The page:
Avoid IRS Audits by Being Organized
How to Keep Good Business Records
If you run your own business and write-off expenses on your tax returns, then keeping good records is a must.
Taxes are a big reason why we keep our business records organized: they help us prepare our returns, separate taxable and non-taxable income and support itemized deductions.
In fact, it’s business owners who have the burden of proof when it comes to verifying deductions on business tax returns. Keeping adequate business records helps to avoid problems down the road.
What type of business you’re in determines what type of records you’ll need to keep for the IRS. All businesses should keep records for:
- Gross receipts: This is the income you receive from your business. These documents include cash register tapes, invoices, 1099-Misc forms, receipt books, bank deposit slips and credit card charge slips.
- Purchases: These include documents for items you buy and sell to customers. If you’re a manufacturer, this includes the cost of raw materials or parts that are converted into finished products. These documents include invoices and credit card sales slips.
- Expenses: Expenses are your costs (not purchases) to carry on your business. Expense documents include account statements, credit card sales slips, invoices and petty cash slips for small cash payments.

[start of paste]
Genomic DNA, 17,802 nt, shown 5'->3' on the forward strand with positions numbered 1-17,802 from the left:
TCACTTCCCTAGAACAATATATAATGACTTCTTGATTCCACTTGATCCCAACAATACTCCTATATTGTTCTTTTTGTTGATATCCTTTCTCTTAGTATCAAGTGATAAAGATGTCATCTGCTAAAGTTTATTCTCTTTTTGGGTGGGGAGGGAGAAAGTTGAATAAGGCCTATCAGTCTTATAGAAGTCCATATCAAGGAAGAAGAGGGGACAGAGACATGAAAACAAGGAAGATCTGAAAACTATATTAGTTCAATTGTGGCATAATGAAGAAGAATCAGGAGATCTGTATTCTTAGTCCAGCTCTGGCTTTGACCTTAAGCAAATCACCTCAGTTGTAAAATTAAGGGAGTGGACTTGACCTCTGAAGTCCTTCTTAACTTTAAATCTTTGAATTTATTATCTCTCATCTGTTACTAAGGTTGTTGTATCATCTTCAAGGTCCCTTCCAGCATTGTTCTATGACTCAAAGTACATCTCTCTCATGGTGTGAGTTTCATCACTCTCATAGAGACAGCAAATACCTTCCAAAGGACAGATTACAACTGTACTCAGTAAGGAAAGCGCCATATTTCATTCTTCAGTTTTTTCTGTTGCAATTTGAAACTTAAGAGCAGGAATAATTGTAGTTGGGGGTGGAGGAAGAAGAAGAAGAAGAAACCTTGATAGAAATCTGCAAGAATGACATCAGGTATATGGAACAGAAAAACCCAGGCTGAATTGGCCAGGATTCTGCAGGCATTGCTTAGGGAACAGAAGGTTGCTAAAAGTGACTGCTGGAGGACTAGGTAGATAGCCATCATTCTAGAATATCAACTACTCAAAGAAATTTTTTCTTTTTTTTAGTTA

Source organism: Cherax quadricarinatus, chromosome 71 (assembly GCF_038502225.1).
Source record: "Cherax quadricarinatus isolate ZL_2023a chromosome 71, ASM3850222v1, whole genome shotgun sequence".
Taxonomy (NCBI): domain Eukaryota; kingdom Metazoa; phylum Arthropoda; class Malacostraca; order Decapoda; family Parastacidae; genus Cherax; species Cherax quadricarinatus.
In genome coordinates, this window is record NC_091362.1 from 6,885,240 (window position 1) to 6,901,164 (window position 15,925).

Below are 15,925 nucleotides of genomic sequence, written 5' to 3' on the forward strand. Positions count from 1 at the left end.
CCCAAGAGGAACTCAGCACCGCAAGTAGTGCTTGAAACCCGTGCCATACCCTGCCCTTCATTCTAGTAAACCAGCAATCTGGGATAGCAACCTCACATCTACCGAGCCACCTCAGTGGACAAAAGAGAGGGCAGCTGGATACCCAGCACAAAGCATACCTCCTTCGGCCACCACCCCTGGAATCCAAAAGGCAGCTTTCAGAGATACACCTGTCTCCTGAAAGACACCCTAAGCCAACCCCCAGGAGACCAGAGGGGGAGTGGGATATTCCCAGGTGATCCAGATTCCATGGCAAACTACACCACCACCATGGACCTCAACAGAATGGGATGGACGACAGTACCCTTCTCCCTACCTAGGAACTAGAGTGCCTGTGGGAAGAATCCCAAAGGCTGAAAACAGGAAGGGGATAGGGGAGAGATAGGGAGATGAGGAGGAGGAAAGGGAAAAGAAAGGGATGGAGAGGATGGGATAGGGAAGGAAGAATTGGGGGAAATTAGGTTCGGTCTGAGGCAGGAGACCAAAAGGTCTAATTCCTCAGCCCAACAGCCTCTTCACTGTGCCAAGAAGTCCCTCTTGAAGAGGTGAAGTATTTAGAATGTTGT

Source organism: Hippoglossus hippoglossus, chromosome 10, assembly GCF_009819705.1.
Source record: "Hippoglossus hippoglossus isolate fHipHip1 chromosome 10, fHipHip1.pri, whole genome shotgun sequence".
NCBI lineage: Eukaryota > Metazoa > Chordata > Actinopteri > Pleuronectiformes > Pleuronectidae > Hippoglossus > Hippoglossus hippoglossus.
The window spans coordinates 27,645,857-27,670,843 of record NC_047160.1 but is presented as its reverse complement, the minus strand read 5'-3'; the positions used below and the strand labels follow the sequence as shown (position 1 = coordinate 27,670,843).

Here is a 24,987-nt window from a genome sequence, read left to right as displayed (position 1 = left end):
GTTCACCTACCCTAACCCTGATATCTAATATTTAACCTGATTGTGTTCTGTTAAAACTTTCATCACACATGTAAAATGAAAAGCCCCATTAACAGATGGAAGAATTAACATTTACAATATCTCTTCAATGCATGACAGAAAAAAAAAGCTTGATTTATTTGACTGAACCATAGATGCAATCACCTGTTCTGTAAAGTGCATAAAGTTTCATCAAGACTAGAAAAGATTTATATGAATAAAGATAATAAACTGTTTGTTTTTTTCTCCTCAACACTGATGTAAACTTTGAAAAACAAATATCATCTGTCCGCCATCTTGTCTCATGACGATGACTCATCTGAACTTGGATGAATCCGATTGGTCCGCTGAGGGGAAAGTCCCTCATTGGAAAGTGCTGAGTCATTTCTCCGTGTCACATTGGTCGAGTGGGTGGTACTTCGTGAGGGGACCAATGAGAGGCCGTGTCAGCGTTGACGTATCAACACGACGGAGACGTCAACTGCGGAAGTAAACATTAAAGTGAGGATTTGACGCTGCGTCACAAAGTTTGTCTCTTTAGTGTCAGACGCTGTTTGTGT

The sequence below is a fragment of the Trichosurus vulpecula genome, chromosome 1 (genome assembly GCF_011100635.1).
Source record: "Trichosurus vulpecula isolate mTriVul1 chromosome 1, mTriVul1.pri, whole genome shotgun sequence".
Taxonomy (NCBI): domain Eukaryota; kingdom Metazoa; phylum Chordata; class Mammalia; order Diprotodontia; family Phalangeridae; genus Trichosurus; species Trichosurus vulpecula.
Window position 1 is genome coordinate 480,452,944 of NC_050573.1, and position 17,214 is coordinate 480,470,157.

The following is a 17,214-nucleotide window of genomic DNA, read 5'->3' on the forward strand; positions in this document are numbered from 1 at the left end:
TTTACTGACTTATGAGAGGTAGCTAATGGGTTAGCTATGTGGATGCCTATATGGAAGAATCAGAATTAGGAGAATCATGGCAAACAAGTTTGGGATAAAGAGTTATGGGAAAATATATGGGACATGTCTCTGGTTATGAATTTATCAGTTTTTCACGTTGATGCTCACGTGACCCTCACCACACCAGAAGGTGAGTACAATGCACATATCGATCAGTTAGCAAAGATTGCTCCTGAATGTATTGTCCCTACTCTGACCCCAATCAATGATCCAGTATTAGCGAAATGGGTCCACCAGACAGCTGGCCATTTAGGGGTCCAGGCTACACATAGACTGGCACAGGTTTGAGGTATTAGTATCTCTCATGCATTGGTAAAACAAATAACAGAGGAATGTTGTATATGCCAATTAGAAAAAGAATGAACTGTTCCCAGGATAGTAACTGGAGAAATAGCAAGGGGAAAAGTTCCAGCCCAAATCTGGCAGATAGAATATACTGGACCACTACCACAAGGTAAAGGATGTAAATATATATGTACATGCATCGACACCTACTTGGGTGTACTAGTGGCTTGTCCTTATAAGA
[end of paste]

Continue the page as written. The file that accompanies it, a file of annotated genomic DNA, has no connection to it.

- Entertainment, travel, transportation and gift expenses: If you deduct any of these, save all the related documents so you can verify them.
- Assets: Asset documents include receipts, invoices and real estate closing statements. You’ll need these documents to determine the annual depreciation for your assets, like machinery and furniture that you own and use in your business.
- Employment: Keep all your employment records for at least four years.
Keep all of these records for four years. If you’ve filed fraudulent returns or if you’ve gone a year or two without filing, keep them indefinitely. Having a complete set of records will help expedite an IRS audit if your business is subject to one.
You may not keep records showing how much back tax debt you have, but the IRS probably does. And if they’re not, they’ll audit you to find out the principle and add the appropriate interest and penalties. A tax attorney can help you organize your business records and possibly avoid an IRS levy on your business’s assets, which is one record worth avoiding.